Jun 08, 2018

Hydrangeas are a popular garden favorite and for good reason too. Perfect for part shade, these mid-size shrubs brighten gardens in the summer with their large clusters of blooms. Hydrangeas come in many varieties and are relatively easy to care for.

Perhaps the most commonly known hydrangeas are Bigleaf hydrangeas (h. macrophylla). These hydrangeas have either large, mophead, round blooms or flat-topped, lacecap blooms that are usually pink, blue or white. In the pink and blue varieties, color will vary based on the acidity of the soil and soil can be amended to change the color of the flowers. Pink hydrangeas will turn blue when the soil is more acidic and likewise blue hydrangeas will turn pink when the soil is more alkaline. One of the most popular varieties of bigleaf hydrangeas is ‘Endless Summer’ which is known for reliably re-blooming throughout the summer.

Annabelle hydrangea (H. arborescens ‘Annabelle’) is a cultivar that is native to the US. It has 8-12 inch white mophead flower clusters with sturdy stems and blooms late spring, persisting until fall.

Panicle hydrangeas (H. paniculata) have cone-shaped flower heads and are one of the last hydrangeas to bloom, flowering from mid to late summer. Their flower heads are 6-18 inches long and white, with many varieties fading to pink or red as the blooms age. Panicle hydrangeas can tolerate more sun than other types of hydrangeas and are also more cold hardy. Some varieties of panicle hydrangeas can grow to be as large as 20′ and can be trained as trees, but dwarf cultivars exist as well.

Oakleaf hydrangea (H. quercifolia) is another US native. With flowers similar to the panicle hydrangea, oakleaf hydrangeas have large, oak-like leaves. When the flowers start to fade in the fall, the leaves continue to provide interest with their showy autumn color, and in winter their exfoliating bark is exposed.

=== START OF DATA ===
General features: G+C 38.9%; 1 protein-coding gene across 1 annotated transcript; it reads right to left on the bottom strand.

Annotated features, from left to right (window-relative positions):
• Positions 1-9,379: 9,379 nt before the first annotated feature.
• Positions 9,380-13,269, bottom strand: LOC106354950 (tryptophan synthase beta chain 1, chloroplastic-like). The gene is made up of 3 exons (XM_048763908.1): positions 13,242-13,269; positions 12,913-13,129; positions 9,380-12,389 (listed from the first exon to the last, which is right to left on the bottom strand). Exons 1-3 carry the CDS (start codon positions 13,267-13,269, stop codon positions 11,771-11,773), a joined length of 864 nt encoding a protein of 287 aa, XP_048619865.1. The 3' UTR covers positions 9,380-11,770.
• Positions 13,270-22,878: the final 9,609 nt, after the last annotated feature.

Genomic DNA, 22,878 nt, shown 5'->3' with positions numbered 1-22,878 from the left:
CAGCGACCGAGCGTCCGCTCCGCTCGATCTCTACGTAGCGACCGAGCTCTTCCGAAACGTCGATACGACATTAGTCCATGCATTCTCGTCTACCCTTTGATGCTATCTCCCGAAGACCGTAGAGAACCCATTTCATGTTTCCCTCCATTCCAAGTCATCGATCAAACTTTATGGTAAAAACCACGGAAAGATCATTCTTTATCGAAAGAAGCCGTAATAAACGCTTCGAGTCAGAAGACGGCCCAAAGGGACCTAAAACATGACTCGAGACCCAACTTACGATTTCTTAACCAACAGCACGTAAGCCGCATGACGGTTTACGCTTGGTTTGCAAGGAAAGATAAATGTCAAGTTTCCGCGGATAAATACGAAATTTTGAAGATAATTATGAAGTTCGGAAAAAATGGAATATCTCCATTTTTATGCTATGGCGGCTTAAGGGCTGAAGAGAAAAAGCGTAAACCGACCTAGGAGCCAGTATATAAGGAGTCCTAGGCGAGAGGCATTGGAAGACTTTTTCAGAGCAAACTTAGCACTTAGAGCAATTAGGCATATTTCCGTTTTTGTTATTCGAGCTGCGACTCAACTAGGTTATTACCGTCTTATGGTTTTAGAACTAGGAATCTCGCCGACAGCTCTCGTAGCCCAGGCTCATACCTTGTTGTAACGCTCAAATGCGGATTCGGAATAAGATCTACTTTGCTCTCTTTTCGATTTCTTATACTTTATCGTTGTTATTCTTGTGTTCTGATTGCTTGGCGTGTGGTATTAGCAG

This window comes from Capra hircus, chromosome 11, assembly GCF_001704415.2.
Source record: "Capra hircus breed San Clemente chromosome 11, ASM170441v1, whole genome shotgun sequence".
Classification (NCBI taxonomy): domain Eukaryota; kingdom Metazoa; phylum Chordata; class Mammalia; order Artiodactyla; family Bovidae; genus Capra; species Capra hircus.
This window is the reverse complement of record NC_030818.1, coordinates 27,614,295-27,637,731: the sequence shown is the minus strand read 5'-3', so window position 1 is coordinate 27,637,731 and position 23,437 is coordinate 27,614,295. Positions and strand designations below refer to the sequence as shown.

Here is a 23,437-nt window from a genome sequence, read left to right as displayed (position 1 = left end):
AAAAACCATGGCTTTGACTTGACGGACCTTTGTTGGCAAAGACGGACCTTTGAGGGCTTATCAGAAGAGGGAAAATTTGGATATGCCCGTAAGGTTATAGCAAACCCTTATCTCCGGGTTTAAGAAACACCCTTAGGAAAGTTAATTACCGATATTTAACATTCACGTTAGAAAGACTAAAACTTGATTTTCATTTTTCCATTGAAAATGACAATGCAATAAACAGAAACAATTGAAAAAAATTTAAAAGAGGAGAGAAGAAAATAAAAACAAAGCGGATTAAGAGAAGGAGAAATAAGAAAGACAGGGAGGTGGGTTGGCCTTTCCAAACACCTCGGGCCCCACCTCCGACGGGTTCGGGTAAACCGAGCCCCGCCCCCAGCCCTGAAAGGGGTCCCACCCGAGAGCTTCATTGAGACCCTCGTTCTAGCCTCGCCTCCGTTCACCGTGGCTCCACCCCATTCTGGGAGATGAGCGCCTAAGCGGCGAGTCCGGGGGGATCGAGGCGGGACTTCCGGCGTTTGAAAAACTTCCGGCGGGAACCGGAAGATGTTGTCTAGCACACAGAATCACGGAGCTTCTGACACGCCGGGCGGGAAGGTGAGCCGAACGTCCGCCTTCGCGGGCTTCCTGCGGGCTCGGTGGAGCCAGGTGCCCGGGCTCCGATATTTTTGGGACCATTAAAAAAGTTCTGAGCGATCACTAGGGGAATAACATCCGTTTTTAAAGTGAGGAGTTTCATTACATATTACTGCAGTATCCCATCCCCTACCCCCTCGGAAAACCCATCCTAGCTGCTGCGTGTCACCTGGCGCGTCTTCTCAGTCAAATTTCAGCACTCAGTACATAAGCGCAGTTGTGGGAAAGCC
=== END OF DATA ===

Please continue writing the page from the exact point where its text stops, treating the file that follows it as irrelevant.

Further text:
Climbing hydrangeas (H. anomala petiolaris) are woody vines with fragrant, white, lacecap-like flowers blooming early to mid-summer. They can be slow to establish, but once mature have thick vines with exfoliating bark. Climbing hydrangeas do well with something substantial to grow on and climb nicely up walls and other vertical structures.

Caring for hydrangeas is fairly easy, but knowing when to prune them is important to keeping them looking their best. While hydrangeas don’t necessarily need to be pruned yearly, occasional pruning can help keep them an appropriate size and also help improve the shrubs vigor and increase bloom size. If pruned at the wrong time of year however, your hydrangea may not bloom the following season.

Bigleaf hydrangeas and oakleaf hydrangeas bloom on old wood and should be cut back late summer when the flowers start to fade. To improve vigor, cut back the oldest canes to the soil line. If you’re just looking to tidy up, remove any old blooms and scraggly canes.

Panicle hydrangeas and Annabelle hydrangeas bloom on new wood, and should be cut back in late winter before the new growth begins. These can be cut back to 18-24 inches tall to allow sturdier stems and reduce flopping, or can be cut back all the way, which will result in weaker steams, but encourage large abundant flowers.